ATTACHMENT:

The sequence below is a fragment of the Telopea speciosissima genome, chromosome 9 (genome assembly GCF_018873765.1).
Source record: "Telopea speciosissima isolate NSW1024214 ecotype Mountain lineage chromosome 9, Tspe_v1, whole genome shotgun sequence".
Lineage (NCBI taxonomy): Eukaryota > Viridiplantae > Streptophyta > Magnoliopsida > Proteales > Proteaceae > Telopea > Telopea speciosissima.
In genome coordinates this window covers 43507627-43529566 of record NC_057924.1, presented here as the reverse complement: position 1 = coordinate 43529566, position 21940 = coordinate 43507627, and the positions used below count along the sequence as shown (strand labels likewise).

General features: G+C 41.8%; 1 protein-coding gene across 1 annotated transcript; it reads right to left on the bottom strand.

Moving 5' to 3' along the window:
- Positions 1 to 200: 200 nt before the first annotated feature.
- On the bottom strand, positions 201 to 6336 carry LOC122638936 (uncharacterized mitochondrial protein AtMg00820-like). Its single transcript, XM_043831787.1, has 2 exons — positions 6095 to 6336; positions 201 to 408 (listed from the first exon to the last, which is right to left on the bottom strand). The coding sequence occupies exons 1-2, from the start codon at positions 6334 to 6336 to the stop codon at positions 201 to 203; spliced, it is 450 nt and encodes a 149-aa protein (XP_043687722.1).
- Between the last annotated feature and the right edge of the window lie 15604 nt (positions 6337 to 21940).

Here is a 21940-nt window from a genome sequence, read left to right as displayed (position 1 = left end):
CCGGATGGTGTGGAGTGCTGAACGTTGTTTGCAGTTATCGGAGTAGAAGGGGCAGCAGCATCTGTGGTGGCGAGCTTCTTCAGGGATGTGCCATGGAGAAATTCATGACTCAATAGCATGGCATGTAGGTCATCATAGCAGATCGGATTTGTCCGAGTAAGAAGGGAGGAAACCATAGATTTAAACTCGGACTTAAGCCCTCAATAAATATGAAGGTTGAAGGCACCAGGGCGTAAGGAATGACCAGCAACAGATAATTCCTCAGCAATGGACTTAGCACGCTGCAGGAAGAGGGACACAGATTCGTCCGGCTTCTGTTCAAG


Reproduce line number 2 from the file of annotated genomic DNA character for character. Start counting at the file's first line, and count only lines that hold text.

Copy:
Source record: "Telopea speciosissima isolate NSW1024214 ecotype Mountain lineage chromosome 9, Tspe_v1, whole genome shotgun sequence".